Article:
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    What Steps Should U Visa Applicants Take to Ensure Approval Across States?

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    4 Steps for Getting a U Visa Approved

    Victims of crimes often face difficult situations that can have a life-long impact, and it can be challenging for them to get away from the criminals, especially if the victim doesn’t have independent legal status in the United States. A U visa is a nonimmigrant status visa that is available for those who have been victims of criminal activity. The number of U visas that are approved is limited to 10,000 per year, so it’s important to do everything you can to increase your chances of getting your application approved.

    1. Talk to an Immigration Attorney

    Before you apply for any visa, it’s important to discuss your situation and your long-term goals with an immigration attorney. If you are a crime victim, it is even more critical to ensure you understand your options and responsibilities and have a plan for your safety. An immigration attorney can help you determine if you meet the requirements for a U visa and provide advice on what evidence to submit to increase your chances of approval.

    2. Ensure You Meet the Eligibility Requirements

    There are very specific eligibility requirements for the U visa. First, you must be a victim of a qualifying crime. These are generally serious — and often violent — crimes. Some examples include murder, rape, sexual assault, stalking, kidnapping, and torture. However, other crimes such as domestic violence, incest, female genital mutilation, and slave trade also qualify.

    In addition to being a victim, you must be able to show that you experienced significant harm — either physical or mental — as a result of the criminal activity. Physical harm can be proven through medical records, photographs, and similar evidence, but mental harm can be harder to establish. Records from mental health care can be helpful, but you can also submit a personal statement detailing the criminal activity, how you were a victim, and how it has impacted you.

    The third main requirement for a U visa is that you have relevant information about the criminal activity and are willing to cooperate with law enforcement. The goal is always for the perpetrators of the criminal activity to be caught and appropriately charged. While this doesn’t always happen, victims play an important role in helping law enforcement during the investigation and prosecution stages. Cooperating with law enforcement can include providing information such as where and when the criminal activity took place and who was involved. If you are a minor under the age of 16, a parent, legal guardian, or other person may be able to provide information to law enforcement for you.

    3. Submit Your Application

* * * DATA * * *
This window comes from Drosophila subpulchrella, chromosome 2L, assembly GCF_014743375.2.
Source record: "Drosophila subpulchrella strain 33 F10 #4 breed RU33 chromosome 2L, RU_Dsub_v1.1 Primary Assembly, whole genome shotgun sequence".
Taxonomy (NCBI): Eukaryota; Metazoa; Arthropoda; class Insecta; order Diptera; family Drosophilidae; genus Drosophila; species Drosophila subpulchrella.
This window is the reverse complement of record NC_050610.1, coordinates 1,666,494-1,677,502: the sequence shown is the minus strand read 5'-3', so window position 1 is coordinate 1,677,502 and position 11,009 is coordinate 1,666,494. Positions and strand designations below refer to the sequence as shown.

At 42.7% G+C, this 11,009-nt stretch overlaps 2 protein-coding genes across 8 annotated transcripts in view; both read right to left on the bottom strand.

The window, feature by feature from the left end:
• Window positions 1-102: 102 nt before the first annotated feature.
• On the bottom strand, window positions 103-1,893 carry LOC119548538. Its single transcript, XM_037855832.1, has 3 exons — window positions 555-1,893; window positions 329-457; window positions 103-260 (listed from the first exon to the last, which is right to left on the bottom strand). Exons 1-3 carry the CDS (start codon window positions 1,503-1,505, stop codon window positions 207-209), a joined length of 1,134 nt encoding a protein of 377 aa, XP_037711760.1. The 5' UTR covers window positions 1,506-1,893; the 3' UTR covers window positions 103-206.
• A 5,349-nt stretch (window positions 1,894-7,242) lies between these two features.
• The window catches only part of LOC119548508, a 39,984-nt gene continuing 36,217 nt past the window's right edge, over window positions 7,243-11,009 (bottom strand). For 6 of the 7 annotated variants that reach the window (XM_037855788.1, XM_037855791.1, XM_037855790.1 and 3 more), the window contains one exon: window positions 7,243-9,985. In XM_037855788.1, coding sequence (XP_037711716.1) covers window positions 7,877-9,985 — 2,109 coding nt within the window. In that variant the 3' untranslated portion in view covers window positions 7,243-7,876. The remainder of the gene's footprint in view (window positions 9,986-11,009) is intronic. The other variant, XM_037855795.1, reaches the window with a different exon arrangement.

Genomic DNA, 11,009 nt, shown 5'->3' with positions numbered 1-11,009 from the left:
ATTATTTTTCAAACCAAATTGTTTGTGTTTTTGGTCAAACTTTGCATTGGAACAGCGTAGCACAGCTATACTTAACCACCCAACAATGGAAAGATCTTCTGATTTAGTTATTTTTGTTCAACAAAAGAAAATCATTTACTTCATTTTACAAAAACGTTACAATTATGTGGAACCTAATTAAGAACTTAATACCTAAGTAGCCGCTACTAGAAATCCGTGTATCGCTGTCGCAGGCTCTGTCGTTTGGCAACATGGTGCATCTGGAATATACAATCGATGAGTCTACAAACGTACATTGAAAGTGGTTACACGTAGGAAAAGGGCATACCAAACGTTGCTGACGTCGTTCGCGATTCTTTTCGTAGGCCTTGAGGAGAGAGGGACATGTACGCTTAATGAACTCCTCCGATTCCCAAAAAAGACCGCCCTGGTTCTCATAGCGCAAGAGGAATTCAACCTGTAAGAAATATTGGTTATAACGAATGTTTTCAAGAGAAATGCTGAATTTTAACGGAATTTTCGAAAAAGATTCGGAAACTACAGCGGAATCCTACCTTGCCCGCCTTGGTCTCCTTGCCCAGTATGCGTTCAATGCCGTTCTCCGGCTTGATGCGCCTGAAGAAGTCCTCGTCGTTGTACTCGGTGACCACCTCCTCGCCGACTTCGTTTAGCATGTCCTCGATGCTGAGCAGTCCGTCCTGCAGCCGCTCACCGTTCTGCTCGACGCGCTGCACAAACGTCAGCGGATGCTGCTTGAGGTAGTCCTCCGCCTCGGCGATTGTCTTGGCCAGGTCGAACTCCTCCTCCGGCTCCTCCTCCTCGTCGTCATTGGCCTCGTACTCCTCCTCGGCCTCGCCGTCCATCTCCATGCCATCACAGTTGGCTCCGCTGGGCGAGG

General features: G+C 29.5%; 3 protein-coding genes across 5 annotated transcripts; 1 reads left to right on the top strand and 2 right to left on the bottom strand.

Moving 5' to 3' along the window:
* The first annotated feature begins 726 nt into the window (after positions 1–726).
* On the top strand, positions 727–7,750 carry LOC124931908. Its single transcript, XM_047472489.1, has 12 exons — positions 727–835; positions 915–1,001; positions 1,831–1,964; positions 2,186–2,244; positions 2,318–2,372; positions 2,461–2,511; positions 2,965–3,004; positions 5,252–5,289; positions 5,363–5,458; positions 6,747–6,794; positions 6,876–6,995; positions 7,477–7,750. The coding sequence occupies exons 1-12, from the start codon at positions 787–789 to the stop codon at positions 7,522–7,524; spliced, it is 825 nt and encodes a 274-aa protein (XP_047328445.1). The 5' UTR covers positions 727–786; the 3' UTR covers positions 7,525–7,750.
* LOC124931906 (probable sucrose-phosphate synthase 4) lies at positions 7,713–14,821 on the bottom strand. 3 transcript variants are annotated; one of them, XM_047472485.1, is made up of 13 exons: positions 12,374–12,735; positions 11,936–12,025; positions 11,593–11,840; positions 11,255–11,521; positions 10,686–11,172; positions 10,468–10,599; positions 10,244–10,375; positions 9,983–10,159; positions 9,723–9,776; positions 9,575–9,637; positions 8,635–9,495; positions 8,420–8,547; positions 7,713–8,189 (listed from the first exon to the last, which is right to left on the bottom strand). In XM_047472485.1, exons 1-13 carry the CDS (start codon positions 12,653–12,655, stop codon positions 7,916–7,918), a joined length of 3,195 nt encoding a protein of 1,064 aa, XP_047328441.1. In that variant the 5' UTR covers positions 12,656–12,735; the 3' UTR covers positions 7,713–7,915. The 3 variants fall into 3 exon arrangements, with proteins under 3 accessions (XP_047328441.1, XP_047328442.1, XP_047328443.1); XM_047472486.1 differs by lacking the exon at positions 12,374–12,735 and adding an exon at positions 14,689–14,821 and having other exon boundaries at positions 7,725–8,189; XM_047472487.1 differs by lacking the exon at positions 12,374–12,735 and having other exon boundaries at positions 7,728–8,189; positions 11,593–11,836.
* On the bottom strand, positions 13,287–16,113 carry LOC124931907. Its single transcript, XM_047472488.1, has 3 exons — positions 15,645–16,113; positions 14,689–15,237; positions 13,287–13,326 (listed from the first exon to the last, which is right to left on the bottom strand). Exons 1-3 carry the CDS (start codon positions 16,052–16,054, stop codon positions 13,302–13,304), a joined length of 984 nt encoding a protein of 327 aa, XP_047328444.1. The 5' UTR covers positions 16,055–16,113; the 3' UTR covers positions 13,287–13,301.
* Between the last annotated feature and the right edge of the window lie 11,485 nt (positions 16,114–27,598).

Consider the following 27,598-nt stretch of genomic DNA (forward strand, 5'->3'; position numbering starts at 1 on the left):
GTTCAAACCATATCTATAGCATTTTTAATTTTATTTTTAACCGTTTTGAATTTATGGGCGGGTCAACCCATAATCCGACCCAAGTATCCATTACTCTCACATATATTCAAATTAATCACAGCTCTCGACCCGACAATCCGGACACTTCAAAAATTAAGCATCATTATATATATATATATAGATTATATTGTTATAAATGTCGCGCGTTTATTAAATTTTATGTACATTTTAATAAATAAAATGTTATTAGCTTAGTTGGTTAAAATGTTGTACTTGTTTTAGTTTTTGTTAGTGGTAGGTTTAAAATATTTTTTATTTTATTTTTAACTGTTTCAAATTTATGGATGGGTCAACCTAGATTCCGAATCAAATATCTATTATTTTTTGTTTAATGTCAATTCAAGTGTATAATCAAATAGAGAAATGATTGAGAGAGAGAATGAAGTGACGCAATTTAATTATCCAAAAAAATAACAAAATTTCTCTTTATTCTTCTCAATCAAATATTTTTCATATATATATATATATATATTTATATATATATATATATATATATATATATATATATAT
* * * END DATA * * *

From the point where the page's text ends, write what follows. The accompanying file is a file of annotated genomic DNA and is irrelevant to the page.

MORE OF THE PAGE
To apply for a U visa, you will need to submit Form I-918, the Petition for U Nonimmigrant Status, and all of your supporting documentation to the Nebraska Service Center of the U.S. Citizenship and Immigration Services office. You must also include the signed Supplement B form, which is what the law enforcement agency representative signs to show that you are cooperating or have information that would be helpful to the investigation. You will also need to have fingerprinting done at the closest Consulate or U.S. Embassy. If your application is approved, you will need to have an interview with a consular officer before the process can be finalized.

    4. Provide Any Follow-Up Information

    Unfortunately, applying for a U visa is just the first step, and it can take years for a U visa application to be processed and approved. In some cases, the U.S. Citizenship and Immigration Services office may request more information or documentation about your application. It’s important to submit his information as quickly as possible to avoid delays.

    Because the processing times for this visa are so long, it’s possible to be given deferred action while you wait. This ensures that you aren’t subject to removal proceedings. In some cases, you may also be able to get a work permit so that you can start supporting yourself. Your immigration attorney can help you understand what options and services are available to you as you wait for your U visa application to be processed.

    How Long Is a U Visa Valid For?

    U visas are granted for a period of four years. While it is possible to get an extension, these are generally limited to specific circumstances, such as delays in consular processing or a request from the law enforcement agency. If you believe that you will need an extension, it’s important to apply for this well in advance of when your visa is set to expire. It can take several months for extension requests to be reviewed.

    Can I Apply for a Green Card?

    Current holders of U visas are able to apply for a Green Card if they have been continuously physically present in the United States for at least three years. This means that you must have been in the United States for at least 18 months out of the past three years, and you usually have to have been in the United States for the three months before your adjustment of status application. To apply for a Green Card, you must also have provided reasonable assistance to law enforcement under the terms of your U visa.

    A U visa can be a viable option for those who have been victims of criminal activity and are willing and able to help law enforcement. But it’s important to be aware of the requirements for this visa and the processing times before applying. Call (616) 530-0101 to speak to one of the immigration attorneys at Elizabeth Rosario Law PLC for more information.

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